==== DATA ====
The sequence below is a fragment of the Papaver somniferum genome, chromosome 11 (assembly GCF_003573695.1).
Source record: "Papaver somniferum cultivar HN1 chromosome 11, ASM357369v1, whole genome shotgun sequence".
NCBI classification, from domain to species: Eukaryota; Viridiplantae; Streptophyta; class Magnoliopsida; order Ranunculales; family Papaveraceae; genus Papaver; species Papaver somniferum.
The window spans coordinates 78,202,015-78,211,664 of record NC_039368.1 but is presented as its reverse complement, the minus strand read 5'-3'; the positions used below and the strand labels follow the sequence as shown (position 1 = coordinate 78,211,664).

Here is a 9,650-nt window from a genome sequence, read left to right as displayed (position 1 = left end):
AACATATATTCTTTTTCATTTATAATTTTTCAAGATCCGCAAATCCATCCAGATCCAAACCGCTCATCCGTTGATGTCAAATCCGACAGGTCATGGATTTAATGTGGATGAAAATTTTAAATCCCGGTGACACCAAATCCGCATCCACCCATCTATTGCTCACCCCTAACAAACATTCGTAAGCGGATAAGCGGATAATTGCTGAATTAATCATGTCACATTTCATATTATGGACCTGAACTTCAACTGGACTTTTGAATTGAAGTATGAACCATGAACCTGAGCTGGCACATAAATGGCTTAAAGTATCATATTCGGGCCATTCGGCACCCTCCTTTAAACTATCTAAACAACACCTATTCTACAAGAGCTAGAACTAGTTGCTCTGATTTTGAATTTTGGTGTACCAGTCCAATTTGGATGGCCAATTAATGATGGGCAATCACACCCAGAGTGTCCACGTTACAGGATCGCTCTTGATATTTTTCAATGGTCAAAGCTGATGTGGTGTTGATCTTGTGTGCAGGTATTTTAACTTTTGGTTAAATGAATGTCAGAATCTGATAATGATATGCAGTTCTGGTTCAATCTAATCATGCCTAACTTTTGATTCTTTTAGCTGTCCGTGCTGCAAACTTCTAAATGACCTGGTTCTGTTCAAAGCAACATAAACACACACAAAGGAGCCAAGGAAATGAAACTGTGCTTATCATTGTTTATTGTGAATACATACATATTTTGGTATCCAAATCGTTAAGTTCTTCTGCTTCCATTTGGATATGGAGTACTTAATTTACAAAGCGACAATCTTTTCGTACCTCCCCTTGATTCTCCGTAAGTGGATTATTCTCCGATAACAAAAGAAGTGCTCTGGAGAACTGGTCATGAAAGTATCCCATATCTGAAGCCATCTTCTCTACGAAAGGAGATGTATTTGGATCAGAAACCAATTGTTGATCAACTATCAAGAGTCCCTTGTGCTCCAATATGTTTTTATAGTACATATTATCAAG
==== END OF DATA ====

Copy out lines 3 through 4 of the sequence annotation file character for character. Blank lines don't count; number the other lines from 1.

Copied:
NCBI classification, from domain to species: Eukaryota; Viridiplantae; Streptophyta; class Magnoliopsida; order Ranunculales; family Papaveraceae; genus Papaver; species Papaver somniferum.
The window spans coordinates 78,202,015-78,211,664 of record NC_039368.1 but is presented as its reverse complement, the minus strand read 5'-3'; the positions used below and the strand labels follow the sequence as shown (position 1 = coordinate 78,211,664).